What does GEM measure?
The two survey components of GEM are distinct but complementary; the resultant data provides an unrivalled insight into the entrepreneurial ecosystem of a country.
What does the GEM Adult Population Survey measure?
Data collected as part of the GEM Adult Population Survey (APS) is used to produce indicators which measure the entrepreneurial activity, attitudes and aspirations of individuals.
The main guiding purpose of GEM is to measure individual involvement in venture creation. This differentiates GEM from other data sets, most of which record firm-level data. Through the wealth of measures GEM tracks, we can understand which types of people are (and are not) participating in entrepreneurship. We capture both those formally registering their businesses and those running informal ones. These unregistered businesses, in fact, can compose as much as 80% of economic activity in developing countries.
People launch businesses for a variety of reasons. They may be led into entrepreneurship out of necessity: the pursuit of self-employment when there are no better options for work. In contrast, their efforts may be powered by the desire to maintain or improve their income, or to increase their independence. GEM therefore assesses the motives of entrepreneurs.
GEM additionally measures aspirations. These aspirations may be evident in innovative products or services or the pursuit of customers beyond national borders. They may also include high-growth ambitions, thereby contributing more markedly to new employment in their economies.
Recognizing that entrepreneurs are driven not only by their own perceptions about starting a business, but the attitudes of those around them, GEM considers the attitudes representing the climate for entrepreneurship in a society. Entrepreneurs need to be willing to take risks and have positive beliefs about the availability of opportunities around them, their ability to start businesses and the value of doing so. At the same time, they need customers who are willing to buy from them, vendors willing to supply them and families and investors ready to support their efforts. Even positive societal perceptions about entrepreneurship may indirectly stimulate this activity.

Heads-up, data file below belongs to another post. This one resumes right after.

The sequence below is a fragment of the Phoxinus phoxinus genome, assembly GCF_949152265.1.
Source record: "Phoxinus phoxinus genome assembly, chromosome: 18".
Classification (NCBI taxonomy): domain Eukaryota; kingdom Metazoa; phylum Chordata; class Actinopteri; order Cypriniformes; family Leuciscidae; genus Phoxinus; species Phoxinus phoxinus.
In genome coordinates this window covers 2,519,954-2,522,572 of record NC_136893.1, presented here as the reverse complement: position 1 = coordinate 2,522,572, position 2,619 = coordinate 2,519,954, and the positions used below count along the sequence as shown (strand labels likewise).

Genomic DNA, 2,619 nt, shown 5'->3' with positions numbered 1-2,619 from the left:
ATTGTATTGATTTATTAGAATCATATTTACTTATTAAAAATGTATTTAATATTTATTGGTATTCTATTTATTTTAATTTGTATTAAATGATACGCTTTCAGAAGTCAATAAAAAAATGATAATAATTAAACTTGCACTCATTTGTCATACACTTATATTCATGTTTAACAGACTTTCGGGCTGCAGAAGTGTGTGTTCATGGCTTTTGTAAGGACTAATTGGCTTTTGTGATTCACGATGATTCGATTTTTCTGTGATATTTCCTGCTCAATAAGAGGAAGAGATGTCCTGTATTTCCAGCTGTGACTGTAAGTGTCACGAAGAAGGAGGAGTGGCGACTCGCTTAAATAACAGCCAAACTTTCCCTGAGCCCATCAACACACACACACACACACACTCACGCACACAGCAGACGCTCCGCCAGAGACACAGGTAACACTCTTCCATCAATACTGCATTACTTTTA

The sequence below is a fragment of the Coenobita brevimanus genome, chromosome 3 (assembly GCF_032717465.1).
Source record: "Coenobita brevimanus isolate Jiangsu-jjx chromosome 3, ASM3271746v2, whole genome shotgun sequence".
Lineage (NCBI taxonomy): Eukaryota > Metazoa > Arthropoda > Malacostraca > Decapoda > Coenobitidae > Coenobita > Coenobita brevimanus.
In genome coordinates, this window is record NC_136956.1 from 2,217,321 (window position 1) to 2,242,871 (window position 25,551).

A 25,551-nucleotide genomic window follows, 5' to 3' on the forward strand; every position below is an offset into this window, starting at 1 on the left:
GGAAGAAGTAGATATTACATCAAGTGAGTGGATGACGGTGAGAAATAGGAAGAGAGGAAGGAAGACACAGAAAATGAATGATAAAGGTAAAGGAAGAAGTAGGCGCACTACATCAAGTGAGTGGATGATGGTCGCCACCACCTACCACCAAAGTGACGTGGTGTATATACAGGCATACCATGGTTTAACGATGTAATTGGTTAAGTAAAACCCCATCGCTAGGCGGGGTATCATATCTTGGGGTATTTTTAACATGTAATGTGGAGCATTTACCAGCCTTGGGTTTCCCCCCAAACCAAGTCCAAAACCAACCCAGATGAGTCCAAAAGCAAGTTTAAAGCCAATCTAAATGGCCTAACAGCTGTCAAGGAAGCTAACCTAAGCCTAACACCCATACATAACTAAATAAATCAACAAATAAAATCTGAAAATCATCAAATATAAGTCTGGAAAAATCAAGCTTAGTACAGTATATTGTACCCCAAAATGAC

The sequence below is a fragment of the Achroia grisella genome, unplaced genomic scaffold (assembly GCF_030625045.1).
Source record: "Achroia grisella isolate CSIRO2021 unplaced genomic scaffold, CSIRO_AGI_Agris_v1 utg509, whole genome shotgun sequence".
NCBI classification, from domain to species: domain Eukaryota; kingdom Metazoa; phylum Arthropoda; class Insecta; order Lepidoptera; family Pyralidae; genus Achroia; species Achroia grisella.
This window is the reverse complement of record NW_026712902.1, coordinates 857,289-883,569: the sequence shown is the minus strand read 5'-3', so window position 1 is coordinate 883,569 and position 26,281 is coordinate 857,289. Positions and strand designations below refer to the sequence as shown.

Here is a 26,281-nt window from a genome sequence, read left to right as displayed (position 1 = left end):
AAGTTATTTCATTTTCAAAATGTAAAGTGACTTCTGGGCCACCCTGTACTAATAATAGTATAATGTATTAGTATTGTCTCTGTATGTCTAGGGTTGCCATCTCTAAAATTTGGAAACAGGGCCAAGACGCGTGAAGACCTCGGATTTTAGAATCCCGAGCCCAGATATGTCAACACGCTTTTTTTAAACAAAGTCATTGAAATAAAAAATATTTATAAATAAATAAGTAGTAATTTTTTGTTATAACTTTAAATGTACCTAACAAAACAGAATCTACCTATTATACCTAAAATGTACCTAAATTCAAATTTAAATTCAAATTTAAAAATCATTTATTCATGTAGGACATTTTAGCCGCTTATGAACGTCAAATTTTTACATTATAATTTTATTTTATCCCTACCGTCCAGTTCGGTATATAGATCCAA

What does the GEM National Expert Survey measure?
Data collected as part of the GEM National Expert Survey (NES) enables the measurement of factors that impact national entrepreneurial activity - the nine Entrepreneurial Framework Conditions (EFCs). For each of these EFCs, Likert scale items are completed by selected experts; based on these results, factors are constructed that summarize the national perceptions of experts for each EFC.
Finance: The availability of financial resources— equity and debt—for small and medium enterprises (SMEs) (including grants and subsidies)
Government policies: The extent to which taxes or regulations are either size-neutral or encourage SMEs
Government programs: The presence and quality of direct programs to assist new and growing firms at all levels of government (national, regional, municipal)
Entrepreneurial education and training: The extent to which training in creating or managing SMEs is incorporated within the education and training system at all levels (primary, secondary and post-school)
R&D transfer: The extent to which national research and development will lead to new commercial opportunities and is available to SMEs
Commercial and professional infrastructure: The presence of property rights and commercial, accounting, and other legal services and institutions that support or promote SMEs
Entry regulation: Contains two components: (1) Market Dynamics: the level of change in markets from year to year, and (2) Market Openness: the extent to which new firms are free to enter existing markets
Physical infrastructure and services: Ease of access to physical resources—communication, utilities, transportation, land or space—at a price that does not discriminate against SMEs
Cultural and social norms: The extent to which social and cultural norms encourage or allow actions leading to new business methods or activities that can potentially increase personal wealth and income